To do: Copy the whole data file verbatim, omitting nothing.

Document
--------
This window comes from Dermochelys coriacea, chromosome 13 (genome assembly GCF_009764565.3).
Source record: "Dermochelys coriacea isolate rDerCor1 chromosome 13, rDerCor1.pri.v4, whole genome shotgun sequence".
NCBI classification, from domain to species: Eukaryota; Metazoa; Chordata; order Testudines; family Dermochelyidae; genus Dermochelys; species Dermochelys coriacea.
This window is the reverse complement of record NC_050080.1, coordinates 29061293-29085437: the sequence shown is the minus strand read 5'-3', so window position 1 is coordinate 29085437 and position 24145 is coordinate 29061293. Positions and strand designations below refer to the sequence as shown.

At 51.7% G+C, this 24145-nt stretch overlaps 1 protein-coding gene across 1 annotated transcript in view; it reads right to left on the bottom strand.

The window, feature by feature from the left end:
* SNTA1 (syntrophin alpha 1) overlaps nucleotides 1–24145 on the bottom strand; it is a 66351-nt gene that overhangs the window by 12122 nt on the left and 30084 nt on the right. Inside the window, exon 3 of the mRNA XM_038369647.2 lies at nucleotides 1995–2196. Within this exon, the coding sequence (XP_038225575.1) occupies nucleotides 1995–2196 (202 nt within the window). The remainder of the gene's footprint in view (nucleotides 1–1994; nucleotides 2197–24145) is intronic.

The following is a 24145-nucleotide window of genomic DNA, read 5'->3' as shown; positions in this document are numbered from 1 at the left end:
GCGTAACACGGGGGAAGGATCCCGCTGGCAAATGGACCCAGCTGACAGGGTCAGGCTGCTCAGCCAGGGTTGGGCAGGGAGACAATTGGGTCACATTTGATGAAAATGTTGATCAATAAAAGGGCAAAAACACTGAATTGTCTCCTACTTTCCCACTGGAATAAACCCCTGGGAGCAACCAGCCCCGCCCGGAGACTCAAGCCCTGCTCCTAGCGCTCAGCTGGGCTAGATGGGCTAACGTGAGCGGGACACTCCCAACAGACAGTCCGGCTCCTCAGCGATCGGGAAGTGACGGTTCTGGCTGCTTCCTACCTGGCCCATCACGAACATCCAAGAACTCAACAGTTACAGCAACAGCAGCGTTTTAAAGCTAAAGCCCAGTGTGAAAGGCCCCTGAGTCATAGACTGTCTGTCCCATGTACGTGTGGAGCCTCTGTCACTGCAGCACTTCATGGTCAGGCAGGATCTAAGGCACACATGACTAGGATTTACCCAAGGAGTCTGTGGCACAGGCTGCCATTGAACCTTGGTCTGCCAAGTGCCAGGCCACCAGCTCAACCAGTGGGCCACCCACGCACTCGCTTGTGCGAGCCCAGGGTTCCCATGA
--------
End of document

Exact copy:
This window comes from Dermochelys coriacea, chromosome 13 (genome assembly GCF_009764565.3).
Source record: "Dermochelys coriacea isolate rDerCor1 chromosome 13, rDerCor1.pri.v4, whole genome shotgun sequence".
NCBI classification, from domain to species: Eukaryota; Metazoa; Chordata; order Testudines; family Dermochelyidae; genus Dermochelys; species Dermochelys coriacea.
This window is the reverse complement of record NC_050080.1, coordinates 29061293-29085437: the sequence shown is the minus strand read 5'-3', so window position 1 is coordinate 29085437 and position 24145 is coordinate 29061293. Positions and strand designations below refer to the sequence as shown.

At 51.7% G+C, this 24145-nt stretch overlaps 1 protein-coding gene across 1 annotated transcript in view; it reads right to left on the bottom strand.

The window, feature by feature from the left end:
* SNTA1 (syntrophin alpha 1) overlaps nucleotides 1–24145 on the bottom strand; it is a 66351-nt gene that overhangs the window by 12122 nt on the left and 30084 nt on the right. Inside the window, exon 3 of the mRNA XM_038369647.2 lies at nucleotides 1995–2196. Within this exon, the coding sequence (XP_038225575.1) occupies nucleotides 1995–2196 (202 nt within the window). The remainder of the gene's footprint in view (nucleotides 1–1994; nucleotides 2197–24145) is intronic.

The following is a 24145-nucleotide window of genomic DNA, read 5'->3' as shown; positions in this document are numbered from 1 at the left end:
GCGTAACACGGGGGAAGGATCCCGCTGGCAAATGGACCCAGCTGACAGGGTCAGGCTGCTCAGCCAGGGTTGGGCAGGGAGACAATTGGGTCACATTTGATGAAAATGTTGATCAATAAAAGGGCAAAAACACTGAATTGTCTCCTACTTTCCCACTGGAATAAACCCCTGGGAGCAACCAGCCCCGCCCGGAGACTCAAGCCCTGCTCCTAGCGCTCAGCTGGGCTAGATGGGCTAACGTGAGCGGGACACTCCCAACAGACAGTCCGGCTCCTCAGCGATCGGGAAGTGACGGTTCTGGCTGCTTCCTACCTGGCCCATCACGAACATCCAAGAACTCAACAGTTACAGCAACAGCAGCGTTTTAAAGCTAAAGCCCAGTGTGAAAGGCCCCTGAGTCATAGACTGTCTGTCCCATGTACGTGTGGAGCCTCTGTCACTGCAGCACTTCATGGTCAGGCAGGATCTAAGGCACACATGACTAGGATTTACCCAAGGAGTCTGTGGCACAGGCTGCCATTGAACCTTGGTCTGCCAAGTGCCAGGCCACCAGCTCAACCAGTGGGCCACCCACGCACTCGCTTGTGCGAGCCCAGGGTTCCCATGA